Last week, Dr. Seth Shostak wrote a piece for The Huffington Post. Shostak is an astronomer and a head honcho for SETI, the Search for ExtraTerrestrial Intelligence. While I've never been a big fan of SETI and have lately been seriously unimpressed with The Huffington Post (see the whole "2nd. Sun" debacle), this article was not without interest.
The heartening news is that NASA's Kepler space telescope has discovered over 1,200 extrosolar planets. Of that number, about forty-eight show promise of being Earth "dopplegangers" or worlds like ours that have oceans and dense atmospheres. Shostak is quick to caution, and rightfully so, that this does not necessarily mean there is life on those planets. And if there is life, it need not necessarily be intelligent. It could be bacterial, botanical, or the alien equivalent of a sea bass. Still, the promise is in the numbers. The probability for finding intelligent life increases as the number of planets discovered rises...and that trusty Kepler is finding new planets all the time.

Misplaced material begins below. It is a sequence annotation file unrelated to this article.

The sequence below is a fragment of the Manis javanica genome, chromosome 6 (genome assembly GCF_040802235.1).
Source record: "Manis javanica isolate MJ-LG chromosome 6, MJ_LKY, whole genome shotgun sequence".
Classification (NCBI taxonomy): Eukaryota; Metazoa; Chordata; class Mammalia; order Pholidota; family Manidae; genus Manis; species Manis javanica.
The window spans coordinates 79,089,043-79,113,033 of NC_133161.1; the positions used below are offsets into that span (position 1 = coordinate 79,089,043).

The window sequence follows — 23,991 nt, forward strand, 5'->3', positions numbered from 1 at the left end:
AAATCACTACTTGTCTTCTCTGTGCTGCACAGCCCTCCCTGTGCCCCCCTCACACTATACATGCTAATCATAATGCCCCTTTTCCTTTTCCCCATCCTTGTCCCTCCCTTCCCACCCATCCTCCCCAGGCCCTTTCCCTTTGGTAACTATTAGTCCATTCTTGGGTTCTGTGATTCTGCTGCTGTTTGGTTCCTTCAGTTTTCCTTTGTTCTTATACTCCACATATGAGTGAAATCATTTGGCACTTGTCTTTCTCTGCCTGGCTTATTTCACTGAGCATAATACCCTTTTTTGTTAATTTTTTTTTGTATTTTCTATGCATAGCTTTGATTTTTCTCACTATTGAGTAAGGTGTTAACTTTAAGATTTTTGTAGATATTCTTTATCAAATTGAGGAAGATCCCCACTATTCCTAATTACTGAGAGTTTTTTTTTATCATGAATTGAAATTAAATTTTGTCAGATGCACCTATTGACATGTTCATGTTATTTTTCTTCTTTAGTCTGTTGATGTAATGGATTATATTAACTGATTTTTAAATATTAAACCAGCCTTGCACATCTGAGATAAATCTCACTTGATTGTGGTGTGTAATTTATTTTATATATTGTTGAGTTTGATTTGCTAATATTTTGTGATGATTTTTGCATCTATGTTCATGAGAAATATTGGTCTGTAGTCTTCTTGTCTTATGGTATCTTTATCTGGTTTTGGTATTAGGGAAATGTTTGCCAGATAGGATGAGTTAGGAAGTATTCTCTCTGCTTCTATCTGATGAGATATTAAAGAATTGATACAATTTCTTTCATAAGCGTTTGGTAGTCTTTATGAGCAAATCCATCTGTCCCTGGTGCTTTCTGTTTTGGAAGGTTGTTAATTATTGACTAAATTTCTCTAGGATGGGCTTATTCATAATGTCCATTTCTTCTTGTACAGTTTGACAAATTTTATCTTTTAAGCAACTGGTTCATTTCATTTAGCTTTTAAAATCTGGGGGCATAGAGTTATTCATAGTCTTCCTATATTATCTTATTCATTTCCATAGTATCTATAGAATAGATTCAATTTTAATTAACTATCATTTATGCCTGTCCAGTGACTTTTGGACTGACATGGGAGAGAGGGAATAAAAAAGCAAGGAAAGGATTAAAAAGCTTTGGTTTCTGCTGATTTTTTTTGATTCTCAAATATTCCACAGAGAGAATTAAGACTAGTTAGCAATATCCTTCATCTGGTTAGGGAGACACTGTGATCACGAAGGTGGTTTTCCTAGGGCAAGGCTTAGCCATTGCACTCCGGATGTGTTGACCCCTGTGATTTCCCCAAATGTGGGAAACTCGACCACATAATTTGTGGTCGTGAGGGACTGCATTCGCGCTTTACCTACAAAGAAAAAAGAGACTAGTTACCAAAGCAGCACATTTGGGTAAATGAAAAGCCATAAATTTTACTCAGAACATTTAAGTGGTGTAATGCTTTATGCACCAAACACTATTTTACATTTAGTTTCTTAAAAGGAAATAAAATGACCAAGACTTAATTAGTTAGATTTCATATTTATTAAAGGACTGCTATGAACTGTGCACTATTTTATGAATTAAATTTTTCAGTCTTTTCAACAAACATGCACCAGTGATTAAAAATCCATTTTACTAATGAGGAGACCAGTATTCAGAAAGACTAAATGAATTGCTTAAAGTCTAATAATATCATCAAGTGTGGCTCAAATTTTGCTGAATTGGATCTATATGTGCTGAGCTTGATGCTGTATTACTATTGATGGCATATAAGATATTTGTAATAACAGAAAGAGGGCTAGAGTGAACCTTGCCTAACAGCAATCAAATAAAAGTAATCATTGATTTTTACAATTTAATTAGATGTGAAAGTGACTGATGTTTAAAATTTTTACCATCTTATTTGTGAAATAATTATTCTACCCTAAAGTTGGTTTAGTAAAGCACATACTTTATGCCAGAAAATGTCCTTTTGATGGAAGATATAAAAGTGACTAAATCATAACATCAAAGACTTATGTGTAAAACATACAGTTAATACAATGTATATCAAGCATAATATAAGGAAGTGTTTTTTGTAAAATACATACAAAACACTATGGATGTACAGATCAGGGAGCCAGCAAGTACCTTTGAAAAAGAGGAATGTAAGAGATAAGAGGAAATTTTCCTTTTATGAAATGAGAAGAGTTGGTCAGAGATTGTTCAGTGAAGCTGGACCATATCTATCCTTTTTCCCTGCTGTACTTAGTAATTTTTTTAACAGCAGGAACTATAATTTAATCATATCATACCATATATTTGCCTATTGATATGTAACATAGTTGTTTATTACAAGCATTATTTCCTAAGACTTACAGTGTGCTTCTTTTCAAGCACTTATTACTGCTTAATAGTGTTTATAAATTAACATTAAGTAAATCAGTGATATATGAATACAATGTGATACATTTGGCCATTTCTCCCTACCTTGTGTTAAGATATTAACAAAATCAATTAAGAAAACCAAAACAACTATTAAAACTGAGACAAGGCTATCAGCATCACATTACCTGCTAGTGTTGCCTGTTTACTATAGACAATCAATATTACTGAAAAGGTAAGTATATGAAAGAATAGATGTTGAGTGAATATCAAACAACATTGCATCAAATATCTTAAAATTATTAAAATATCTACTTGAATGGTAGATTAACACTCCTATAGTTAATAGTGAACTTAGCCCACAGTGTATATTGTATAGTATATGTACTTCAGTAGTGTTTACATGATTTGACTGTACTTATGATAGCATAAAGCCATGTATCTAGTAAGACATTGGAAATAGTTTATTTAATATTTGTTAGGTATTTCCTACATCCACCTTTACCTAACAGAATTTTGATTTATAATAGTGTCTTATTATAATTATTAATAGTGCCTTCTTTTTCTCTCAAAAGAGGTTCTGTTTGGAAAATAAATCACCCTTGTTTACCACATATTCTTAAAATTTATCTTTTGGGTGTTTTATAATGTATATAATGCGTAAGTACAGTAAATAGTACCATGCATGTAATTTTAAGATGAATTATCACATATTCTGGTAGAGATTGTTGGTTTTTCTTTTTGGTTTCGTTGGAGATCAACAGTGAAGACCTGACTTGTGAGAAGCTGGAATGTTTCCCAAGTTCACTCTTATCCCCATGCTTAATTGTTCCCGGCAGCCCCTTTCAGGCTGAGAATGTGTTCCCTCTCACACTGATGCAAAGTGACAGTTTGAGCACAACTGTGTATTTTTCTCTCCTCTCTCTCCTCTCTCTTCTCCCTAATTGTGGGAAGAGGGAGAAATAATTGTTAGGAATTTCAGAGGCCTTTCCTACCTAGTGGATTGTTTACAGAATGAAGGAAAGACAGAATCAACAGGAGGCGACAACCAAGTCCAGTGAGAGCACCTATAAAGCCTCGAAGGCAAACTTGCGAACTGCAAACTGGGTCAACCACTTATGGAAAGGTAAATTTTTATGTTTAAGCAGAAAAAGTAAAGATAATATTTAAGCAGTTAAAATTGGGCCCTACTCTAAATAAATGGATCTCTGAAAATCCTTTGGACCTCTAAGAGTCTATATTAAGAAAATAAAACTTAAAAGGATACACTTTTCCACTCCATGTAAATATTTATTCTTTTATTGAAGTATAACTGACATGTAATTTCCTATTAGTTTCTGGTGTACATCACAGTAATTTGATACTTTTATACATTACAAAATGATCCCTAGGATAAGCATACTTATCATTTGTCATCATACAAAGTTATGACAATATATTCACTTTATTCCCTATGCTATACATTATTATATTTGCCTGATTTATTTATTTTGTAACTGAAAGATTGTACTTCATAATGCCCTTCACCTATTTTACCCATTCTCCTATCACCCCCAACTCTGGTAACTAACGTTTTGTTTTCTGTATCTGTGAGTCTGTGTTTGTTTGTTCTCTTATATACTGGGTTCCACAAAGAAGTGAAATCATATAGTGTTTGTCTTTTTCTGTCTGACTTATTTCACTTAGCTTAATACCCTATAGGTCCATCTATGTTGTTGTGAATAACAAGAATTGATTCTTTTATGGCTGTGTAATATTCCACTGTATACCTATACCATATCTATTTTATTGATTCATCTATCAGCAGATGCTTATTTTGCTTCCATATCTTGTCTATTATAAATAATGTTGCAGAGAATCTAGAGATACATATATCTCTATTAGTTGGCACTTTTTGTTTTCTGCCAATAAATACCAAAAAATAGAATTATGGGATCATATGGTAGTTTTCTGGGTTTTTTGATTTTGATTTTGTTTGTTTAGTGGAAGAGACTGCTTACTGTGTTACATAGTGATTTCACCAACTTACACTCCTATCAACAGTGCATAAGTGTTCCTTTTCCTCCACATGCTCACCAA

Now here's the downside. Shostak writes, "This is big news, and the search for radio transmissions from these latter worlds [the doppelgangers] is already underway." Read that one more time. Radio transmissions. What are the odds that a truly advanced civilization is using any kind of radio? I suppose it is possible that there are aliens who are either at or beneath our technological level, but the ages of both humanity and Earth would seem to place those ETs in the minority. Therefore, scanning space for radio signals seems a bit of an exercise in futility. I know, I know, what should we look for instead? Radio is where we're at right now. How can we search for something we currently have no conception of? Well, there's been suggestions surrounding "optical SETI," searching for laser bursts from other civilizations, whether the bursts be as beacons to us or ambient zaps we're catching from the sidelines. Would they infiltrate our computer systems as a few have suggested? Worm through our databases to learn all about us and perhaps leave messages behind? Would we even know what to look for. Don't know.So no, I don't have any other ideas for SETI at this point. I'll therefore keep my criticisms quite subdued. After all, they probably aren't interested in hearing anything from someone like me, anyway...someone who thinks there's a decent chance that alien life is already visiting us.
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